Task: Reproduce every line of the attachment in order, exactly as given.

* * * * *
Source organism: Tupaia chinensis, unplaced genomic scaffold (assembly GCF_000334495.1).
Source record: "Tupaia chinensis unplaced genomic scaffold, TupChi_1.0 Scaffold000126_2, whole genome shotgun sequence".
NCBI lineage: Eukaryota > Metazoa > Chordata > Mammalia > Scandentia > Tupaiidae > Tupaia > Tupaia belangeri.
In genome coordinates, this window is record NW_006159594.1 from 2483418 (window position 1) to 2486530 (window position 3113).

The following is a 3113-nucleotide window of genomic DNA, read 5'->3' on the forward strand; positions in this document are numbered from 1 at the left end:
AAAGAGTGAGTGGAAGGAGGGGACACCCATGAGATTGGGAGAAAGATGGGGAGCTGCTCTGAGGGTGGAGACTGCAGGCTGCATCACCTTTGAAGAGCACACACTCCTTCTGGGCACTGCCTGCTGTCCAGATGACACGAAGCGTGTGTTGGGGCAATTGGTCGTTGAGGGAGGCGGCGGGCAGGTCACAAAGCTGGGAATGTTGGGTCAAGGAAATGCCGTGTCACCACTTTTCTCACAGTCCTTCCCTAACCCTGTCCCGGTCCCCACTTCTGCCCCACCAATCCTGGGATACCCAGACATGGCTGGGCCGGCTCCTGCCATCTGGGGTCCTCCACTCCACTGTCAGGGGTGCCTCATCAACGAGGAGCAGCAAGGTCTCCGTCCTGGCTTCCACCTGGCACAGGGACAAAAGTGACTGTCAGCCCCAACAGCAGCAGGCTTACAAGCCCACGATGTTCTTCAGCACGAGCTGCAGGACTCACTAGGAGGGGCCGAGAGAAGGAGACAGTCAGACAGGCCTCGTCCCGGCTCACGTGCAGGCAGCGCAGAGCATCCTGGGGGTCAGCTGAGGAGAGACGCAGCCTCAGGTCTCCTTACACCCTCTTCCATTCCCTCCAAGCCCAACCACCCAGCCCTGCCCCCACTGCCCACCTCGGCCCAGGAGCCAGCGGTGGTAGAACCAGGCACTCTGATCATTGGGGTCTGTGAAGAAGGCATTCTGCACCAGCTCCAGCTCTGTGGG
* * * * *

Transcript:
Source organism: Tupaia chinensis, unplaced genomic scaffold (assembly GCF_000334495.1).
Source record: "Tupaia chinensis unplaced genomic scaffold, TupChi_1.0 Scaffold000126_2, whole genome shotgun sequence".
NCBI lineage: Eukaryota > Metazoa > Chordata > Mammalia > Scandentia > Tupaiidae > Tupaia > Tupaia belangeri.
In genome coordinates, this window is record NW_006159594.1 from 2483418 (window position 1) to 2486530 (window position 3113).

The following is a 3113-nucleotide window of genomic DNA, read 5'->3' on the forward strand; positions in this document are numbered from 1 at the left end:
AAAGAGTGAGTGGAAGGAGGGGACACCCATGAGATTGGGAGAAAGATGGGGAGCTGCTCTGAGGGTGGAGACTGCAGGCTGCATCACCTTTGAAGAGCACACACTCCTTCTGGGCACTGCCTGCTGTCCAGATGACACGAAGCGTGTGTTGGGGCAATTGGTCGTTGAGGGAGGCGGCGGGCAGGTCACAAAGCTGGGAATGTTGGGTCAAGGAAATGCCGTGTCACCACTTTTCTCACAGTCCTTCCCTAACCCTGTCCCGGTCCCCACTTCTGCCCCACCAATCCTGGGATACCCAGACATGGCTGGGCCGGCTCCTGCCATCTGGGGTCCTCCACTCCACTGTCAGGGGTGCCTCATCAACGAGGAGCAGCAAGGTCTCCGTCCTGGCTTCCACCTGGCACAGGGACAAAAGTGACTGTCAGCCCCAACAGCAGCAGGCTTACAAGCCCACGATGTTCTTCAGCACGAGCTGCAGGACTCACTAGGAGGGGCCGAGAGAAGGAGACAGTCAGACAGGCCTCGTCCCGGCTCACGTGCAGGCAGCGCAGAGCATCCTGGGGGTCAGCTGAGGAGAGACGCAGCCTCAGGTCTCCTTACACCCTCTTCCATTCCCTCCAAGCCCAACCACCCAGCCCTGCCCCCACTGCCCACCTCGGCCCAGGAGCCAGCGGTGGTAGAACCAGGCACTCTGATCATTGGGGTCTGTGAAGAAGGCATTCTGCACCAGCTCCAGCTCTGTGGG